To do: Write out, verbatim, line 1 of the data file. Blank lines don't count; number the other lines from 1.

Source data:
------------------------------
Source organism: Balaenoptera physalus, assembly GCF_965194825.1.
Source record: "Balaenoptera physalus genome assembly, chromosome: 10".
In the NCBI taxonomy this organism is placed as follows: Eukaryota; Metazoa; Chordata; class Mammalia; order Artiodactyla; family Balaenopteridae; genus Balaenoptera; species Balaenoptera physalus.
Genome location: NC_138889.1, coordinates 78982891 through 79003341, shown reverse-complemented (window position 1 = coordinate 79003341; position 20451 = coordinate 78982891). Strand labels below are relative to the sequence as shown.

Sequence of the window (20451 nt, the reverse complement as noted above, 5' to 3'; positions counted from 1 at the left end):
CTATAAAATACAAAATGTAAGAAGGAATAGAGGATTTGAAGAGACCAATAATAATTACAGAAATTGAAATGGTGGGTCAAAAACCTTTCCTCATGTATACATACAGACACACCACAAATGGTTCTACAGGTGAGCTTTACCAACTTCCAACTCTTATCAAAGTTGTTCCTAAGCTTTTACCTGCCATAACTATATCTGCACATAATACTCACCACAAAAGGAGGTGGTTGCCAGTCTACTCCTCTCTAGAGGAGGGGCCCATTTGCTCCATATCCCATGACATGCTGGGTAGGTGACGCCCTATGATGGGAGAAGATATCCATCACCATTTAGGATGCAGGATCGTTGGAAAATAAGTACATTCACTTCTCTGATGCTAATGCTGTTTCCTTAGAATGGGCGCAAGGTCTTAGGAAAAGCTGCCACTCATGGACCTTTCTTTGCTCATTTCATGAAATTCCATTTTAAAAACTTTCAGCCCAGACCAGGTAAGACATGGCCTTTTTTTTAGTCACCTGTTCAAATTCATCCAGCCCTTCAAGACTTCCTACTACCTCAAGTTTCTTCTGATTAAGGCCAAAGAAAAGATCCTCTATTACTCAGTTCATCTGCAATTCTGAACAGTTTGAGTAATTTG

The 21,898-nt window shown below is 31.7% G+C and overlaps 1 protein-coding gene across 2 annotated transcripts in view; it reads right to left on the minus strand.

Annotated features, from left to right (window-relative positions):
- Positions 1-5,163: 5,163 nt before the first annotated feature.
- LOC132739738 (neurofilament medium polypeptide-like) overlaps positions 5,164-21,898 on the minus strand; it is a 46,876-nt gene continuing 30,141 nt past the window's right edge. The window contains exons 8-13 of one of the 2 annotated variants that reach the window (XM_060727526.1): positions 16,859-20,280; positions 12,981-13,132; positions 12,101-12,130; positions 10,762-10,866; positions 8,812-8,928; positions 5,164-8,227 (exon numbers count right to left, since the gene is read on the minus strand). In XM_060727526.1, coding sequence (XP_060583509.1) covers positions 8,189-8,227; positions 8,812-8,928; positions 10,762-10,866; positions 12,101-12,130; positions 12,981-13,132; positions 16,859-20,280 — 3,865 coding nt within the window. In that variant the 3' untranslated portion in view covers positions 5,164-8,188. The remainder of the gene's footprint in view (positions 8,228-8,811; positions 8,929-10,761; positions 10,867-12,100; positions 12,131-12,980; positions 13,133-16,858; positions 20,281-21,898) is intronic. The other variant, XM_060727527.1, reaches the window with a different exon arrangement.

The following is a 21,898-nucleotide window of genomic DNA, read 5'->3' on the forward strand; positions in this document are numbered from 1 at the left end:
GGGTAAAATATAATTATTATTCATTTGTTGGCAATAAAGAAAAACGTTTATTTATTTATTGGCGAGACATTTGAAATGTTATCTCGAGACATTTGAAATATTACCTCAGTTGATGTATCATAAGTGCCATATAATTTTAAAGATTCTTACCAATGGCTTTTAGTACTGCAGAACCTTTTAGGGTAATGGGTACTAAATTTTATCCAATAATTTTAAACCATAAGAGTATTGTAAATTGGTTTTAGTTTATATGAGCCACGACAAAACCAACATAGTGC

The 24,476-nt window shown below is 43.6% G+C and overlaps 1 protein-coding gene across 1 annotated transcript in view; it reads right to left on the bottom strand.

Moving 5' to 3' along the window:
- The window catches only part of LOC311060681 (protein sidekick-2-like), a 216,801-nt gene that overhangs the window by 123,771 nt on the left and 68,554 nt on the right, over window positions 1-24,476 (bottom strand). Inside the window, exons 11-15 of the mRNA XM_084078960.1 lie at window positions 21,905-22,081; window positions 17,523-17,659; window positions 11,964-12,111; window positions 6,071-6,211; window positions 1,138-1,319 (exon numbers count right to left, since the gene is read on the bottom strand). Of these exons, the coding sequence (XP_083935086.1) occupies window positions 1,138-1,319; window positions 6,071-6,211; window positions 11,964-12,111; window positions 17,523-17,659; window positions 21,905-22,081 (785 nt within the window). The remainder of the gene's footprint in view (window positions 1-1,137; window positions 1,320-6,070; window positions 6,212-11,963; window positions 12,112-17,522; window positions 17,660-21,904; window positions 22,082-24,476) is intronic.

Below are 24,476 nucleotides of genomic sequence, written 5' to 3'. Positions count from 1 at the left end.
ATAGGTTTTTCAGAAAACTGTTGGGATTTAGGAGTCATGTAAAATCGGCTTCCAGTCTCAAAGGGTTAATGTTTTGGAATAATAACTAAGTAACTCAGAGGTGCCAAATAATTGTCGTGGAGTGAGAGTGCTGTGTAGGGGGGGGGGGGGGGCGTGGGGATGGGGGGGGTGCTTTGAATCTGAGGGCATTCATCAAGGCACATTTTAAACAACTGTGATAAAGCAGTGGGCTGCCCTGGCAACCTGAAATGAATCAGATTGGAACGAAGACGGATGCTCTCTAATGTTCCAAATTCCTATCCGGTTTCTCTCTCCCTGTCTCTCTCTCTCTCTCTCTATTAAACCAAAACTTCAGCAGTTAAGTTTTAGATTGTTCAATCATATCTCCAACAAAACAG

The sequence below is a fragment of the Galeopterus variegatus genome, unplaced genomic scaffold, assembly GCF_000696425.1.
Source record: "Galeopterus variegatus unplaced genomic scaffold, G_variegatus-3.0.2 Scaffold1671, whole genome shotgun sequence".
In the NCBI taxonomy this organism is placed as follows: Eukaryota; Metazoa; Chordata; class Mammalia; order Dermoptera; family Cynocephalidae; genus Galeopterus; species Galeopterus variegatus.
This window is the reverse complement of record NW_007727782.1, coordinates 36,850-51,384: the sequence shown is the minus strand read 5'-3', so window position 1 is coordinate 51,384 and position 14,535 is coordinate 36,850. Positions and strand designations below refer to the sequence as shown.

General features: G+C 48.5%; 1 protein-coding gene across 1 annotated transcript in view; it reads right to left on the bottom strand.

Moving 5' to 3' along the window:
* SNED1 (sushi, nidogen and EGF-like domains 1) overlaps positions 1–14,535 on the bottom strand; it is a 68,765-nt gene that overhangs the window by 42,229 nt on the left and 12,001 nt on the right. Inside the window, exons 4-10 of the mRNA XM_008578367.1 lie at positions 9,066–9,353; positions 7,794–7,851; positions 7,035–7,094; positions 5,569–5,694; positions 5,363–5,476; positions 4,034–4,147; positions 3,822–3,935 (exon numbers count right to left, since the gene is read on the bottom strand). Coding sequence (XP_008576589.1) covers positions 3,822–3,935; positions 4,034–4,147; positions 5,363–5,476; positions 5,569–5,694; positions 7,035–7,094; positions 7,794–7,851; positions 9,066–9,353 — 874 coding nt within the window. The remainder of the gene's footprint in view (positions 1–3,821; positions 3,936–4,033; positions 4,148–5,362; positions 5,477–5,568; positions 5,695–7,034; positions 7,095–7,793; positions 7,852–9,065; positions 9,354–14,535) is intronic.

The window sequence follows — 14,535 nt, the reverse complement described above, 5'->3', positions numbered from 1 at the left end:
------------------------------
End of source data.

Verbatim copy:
Source organism: Balaenoptera physalus, assembly GCF_965194825.1.